While at the base, Cde Soul Sadza said we should go to Mutambara because one of the comrades there, Wemutsoka was tarnishing our image to the masses. So Cde Soul Sadza said Wemutsoka should be arrested and taken back to the rear so that he would be disciplined. As we started walking to Mutambara, we met one of our groups. They had heard that Cde Soul Sadza was around and so they had come to greet him. We actually spent the night with this group. The next morning we left this group at this place, we used to call this place paHighfields because povho in that area yaitibata zvakanaka stereki. Vaibika mafat cook ainaka stereki. So we left this group at this base, but we left this base a bit late and so we walked in daylight something we were not supposed to do. So we got pabook rekwaDzingirai still in Zimunya on our way to Mutambara.

MH: Did you switch on this radio that you had been given?
Cde Shambakumanja: Yaitorira and Shef Soul Sadza would use it to listen to news and so on.

MH: Can you briefly explain, before we go further, what kind of a person was Cde Soul Sadza?
Cde Shambakumanja: From the little time we were together, I saw that Cde Soul Sadza vakanga vari munhu wevanhu. He never showed that he had such a high rank. He would mix and mingle with us. You see in our bases we would stay in a war formation and he would be at the commanding post, which was always at the centre of this formation. Once in a while he would leave his post and go to chat with some of the comrades. He would be so relaxed asking about the war and son on. I think his mission at the war front was to see how the war was going on as there was ZIPA during this time. I think after a while he was supposed to go back and give a report at the rear in Mozambique.

MH: Was he happy to be at the war front?
Cde Shambakumanja: Yes, very, very much. I forgot to tell you that he is the one who gave the order that we were supposed to go for that ambush and when he fired several shots into the air, that was a sign of happiness. He was a very purposive person with lots of determination to execute the war. You know some of the comrades who were at the same rank with him were afraid to come to the war front but he was not afraid at all. It was very rare for members of the High Command to come to the war front. I am sure that while Cde Soul Sadza was sent to Manicaland, two other members of the High Command were sent to Tete and Gaza provinces respectively. Their mission was to assess the war situation and go back to the rear in Mozambique. Their ranks were too high for them to be sent to operate for long at the front.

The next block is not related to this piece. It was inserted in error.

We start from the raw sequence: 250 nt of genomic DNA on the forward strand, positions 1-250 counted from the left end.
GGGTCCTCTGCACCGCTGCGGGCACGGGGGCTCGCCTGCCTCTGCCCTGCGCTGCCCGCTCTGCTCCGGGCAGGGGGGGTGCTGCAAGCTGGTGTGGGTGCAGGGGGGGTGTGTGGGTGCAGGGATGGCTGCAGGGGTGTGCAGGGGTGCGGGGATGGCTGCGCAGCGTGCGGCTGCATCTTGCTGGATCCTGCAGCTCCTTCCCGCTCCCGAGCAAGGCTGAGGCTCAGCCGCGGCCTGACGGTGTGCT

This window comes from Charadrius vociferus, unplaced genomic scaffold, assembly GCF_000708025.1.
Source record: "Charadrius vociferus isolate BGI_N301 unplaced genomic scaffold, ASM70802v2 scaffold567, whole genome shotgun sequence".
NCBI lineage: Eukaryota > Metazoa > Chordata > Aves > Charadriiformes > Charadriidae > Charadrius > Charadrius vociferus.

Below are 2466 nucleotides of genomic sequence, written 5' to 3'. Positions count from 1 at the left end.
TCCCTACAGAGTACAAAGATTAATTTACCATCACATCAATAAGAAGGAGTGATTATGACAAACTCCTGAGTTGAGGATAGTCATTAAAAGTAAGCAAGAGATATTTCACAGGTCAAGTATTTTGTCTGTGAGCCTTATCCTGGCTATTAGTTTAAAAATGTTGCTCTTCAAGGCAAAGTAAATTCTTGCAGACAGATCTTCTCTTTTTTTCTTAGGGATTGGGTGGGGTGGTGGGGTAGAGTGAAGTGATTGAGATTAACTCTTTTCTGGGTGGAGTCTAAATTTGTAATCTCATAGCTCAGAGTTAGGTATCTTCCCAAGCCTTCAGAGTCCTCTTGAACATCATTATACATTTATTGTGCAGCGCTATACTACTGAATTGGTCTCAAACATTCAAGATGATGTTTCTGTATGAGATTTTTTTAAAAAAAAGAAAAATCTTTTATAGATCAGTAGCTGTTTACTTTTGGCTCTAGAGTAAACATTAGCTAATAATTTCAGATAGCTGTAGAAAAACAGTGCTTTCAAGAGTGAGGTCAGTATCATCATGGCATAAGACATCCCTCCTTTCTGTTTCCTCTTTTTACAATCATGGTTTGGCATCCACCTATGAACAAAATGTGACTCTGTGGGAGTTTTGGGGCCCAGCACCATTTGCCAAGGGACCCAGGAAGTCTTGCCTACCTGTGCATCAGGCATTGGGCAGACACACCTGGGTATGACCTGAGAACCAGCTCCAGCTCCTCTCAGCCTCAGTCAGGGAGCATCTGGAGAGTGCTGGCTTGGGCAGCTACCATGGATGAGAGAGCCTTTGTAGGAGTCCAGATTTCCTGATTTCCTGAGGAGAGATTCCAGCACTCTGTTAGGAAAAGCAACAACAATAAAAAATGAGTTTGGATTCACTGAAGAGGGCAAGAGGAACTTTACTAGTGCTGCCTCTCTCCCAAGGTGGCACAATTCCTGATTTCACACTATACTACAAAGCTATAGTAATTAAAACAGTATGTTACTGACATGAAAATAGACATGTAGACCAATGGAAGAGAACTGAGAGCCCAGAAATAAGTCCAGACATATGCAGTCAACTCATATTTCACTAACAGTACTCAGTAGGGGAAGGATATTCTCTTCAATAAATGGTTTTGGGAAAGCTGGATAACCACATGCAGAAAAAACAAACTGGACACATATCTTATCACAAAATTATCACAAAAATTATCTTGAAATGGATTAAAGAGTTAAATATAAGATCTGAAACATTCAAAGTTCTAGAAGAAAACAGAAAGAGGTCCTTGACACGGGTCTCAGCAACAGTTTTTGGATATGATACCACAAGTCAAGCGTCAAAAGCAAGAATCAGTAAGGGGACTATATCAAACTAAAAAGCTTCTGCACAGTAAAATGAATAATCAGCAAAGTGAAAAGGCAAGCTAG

MH: You never got to know where these jeans and the radio had come from?
Cde Shambakumanja: No, I never got to know.

MH: Was there a way of vetting where such things would have come from?
Cde Shambakumanja: There was vetting but that was done by our seniors. As juniors we just received the jeans and we couldn’t question where they had come from.

So when we got to this Dzingirai village around past 8am, we were instructed to go and tell povho to cook food for us. We found our base mukakomo that was between other big mountains including Himalaya mountains. I cant remember exactly how many we were at this base but we were above 10 comrades. So we rested in our base as the povho was preparing food for us. While waiting, we got information that there was a villager akatengesa this base where we were. Before us, there were other comrades who had passed through this base and that’s when this villager informed the Rhodesian forces about this base. Our commander Cde Machipisa instructed me and two other comrades to go and bring this villager. His homestead was close to the road from Mutare to Birchenough Bridge. We went and brought this old man to our base and some comrades interrogated him while his hands were tied at the back. I think around 1pm, I remember this because paradio pakanga pakuitwa zveKwaziso, ndipo pakauya ndege dzakatevera karwizi coming from the direction from Mutare. The helicopters were flying very low so that we could not hear their sound. We suddenly saw three helicopters hovering above us. We wondered what had happened and what was going on. I shouted kunana chimbwido who had brought us some food saying asikana vharai maplates. As they were doing this, one of the helicopters yakanga yamira at one place clearly showing that takanga taonekwa kare. Ndege iya yakaita kanenge kakudzika mbichana and I could see the gunman in the helicopter aiming his gun towards us. I shouted, tawonewaaa! tawonewaa! I think they quickly spotted us because of the plates. Our commander Machipisa shouted saying ‘hapana anotiza macomrades, mirai, mirai! Shef vari kugeza mirai macomrades!’ By this time, Cde Soul Sadza was busy getting dressed. So we took cover under the trees holding our guns.